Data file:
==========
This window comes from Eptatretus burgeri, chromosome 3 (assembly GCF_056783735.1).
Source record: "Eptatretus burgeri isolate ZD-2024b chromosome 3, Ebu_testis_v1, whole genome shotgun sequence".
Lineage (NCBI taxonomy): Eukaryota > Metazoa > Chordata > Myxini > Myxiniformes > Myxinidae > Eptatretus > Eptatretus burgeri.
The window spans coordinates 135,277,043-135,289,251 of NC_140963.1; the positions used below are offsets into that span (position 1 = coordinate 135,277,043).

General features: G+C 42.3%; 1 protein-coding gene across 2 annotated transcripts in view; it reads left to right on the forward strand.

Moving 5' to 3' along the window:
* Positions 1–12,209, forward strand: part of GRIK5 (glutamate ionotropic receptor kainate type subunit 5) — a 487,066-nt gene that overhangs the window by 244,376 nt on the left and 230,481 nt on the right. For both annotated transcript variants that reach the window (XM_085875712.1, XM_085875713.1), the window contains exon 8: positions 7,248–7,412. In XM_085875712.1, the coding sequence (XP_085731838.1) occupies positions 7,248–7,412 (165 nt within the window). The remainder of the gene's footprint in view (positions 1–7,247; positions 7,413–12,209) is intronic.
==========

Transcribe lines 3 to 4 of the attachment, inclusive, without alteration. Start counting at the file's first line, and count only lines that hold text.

Lineage (NCBI taxonomy): Eukaryota > Metazoa > Chordata > Myxini > Myxiniformes > Myxinidae > Eptatretus > Eptatretus burgeri.
The window spans coordinates 135,277,043-135,289,251 of NC_140963.1; the positions used below are offsets into that span (position 1 = coordinate 135,277,043).